1
$\begingroup$

"Positive definite matrix" is a standard term in mathematics, espeically linear algebra. Are there grammatical, linguistic, or historical reasons why it was not called "positively definite matrix"?

$\endgroup$
0
2
$\begingroup$

According to Miller's Earliest Known Uses positive definite, as applied to forms, appears first in Pierpont's Lectures On The Theory Of Functions Of Real Variables (1905). Pierpont uses the reversed expression for numbers, e.g. "For, if $p\neq q$, say $p > q$, then $p-q$ is a definite positive rational number; call it d". Here "definite" and "positive" are thought as two separate characterizations rather than "definite" adverbially modifying "positive". Later he makes it explicit with forms:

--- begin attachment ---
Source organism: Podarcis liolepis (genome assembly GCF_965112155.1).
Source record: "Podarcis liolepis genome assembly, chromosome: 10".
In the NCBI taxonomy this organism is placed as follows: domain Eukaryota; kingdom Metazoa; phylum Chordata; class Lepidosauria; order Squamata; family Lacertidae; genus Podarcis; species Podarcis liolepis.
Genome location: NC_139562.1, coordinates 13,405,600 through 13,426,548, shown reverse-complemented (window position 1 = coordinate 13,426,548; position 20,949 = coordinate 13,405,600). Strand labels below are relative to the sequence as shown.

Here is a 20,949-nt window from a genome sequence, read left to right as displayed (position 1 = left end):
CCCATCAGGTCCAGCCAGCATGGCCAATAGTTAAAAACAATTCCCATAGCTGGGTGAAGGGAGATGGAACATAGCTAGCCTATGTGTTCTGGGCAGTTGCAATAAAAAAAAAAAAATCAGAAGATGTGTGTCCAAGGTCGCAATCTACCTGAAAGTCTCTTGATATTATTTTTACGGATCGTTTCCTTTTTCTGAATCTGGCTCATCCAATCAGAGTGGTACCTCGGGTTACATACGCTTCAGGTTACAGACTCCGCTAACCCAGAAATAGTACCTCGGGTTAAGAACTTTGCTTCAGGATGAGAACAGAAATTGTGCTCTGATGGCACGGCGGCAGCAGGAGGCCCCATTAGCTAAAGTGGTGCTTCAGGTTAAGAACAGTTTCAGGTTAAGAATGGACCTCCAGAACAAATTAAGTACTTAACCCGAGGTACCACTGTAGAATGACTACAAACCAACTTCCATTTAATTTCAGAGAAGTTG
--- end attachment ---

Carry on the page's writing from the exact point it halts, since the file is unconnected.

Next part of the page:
"A form... which has always one sign, except at the origin where it necessarily vanishes, is called definite... If the sign of a definite form is positive, it is called a positive definite form; if negative, it is a negative definite form.".

Apparently, he does not have in mind adverbial modifiers as in "positively definite" or "definitely positive".

$\endgroup$
1
  • 1
    $\begingroup$ The OED lists an even earlier one: 1904 Trans. Amer. Math. Soc. 5 464 It is well known that there is always one such invariant, a positive-definite Hermitian form. $\endgroup$ Dec 25 '19 at 19:00

Not the answer you're looking for? Browse other questions tagged or ask your own question.